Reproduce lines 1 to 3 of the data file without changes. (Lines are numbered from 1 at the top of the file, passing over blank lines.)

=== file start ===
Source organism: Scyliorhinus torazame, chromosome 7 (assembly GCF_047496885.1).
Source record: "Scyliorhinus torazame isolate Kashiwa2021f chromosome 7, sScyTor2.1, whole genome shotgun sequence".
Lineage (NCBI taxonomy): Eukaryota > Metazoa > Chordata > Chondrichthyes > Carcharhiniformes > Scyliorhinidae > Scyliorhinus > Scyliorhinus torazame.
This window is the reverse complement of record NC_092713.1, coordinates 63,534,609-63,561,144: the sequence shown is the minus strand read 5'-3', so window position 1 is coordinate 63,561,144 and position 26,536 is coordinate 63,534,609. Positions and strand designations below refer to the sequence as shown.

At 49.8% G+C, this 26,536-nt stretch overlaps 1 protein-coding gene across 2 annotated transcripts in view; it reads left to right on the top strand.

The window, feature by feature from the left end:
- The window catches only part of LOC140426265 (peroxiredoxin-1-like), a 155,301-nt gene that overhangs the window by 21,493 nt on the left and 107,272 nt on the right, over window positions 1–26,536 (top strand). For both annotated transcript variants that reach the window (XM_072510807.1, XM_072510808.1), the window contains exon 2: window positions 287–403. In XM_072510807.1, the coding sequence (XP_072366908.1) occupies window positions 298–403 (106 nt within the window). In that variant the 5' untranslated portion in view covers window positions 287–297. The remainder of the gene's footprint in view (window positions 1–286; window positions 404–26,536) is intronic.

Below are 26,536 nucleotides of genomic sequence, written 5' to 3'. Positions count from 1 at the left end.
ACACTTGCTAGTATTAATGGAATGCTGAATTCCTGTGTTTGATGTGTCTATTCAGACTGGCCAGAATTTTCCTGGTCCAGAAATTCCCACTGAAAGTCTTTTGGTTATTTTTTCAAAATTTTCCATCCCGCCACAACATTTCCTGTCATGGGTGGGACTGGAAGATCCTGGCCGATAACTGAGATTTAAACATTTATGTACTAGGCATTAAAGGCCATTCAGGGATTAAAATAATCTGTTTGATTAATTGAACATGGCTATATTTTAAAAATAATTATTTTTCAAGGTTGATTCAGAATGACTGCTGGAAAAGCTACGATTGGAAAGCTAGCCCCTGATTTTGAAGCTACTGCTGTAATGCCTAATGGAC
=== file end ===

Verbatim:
Source organism: Scyliorhinus torazame, chromosome 7 (assembly GCF_047496885.1).
Source record: "Scyliorhinus torazame isolate Kashiwa2021f chromosome 7, sScyTor2.1, whole genome shotgun sequence".
Lineage (NCBI taxonomy): Eukaryota > Metazoa > Chordata > Chondrichthyes > Carcharhiniformes > Scyliorhinidae > Scyliorhinus > Scyliorhinus torazame.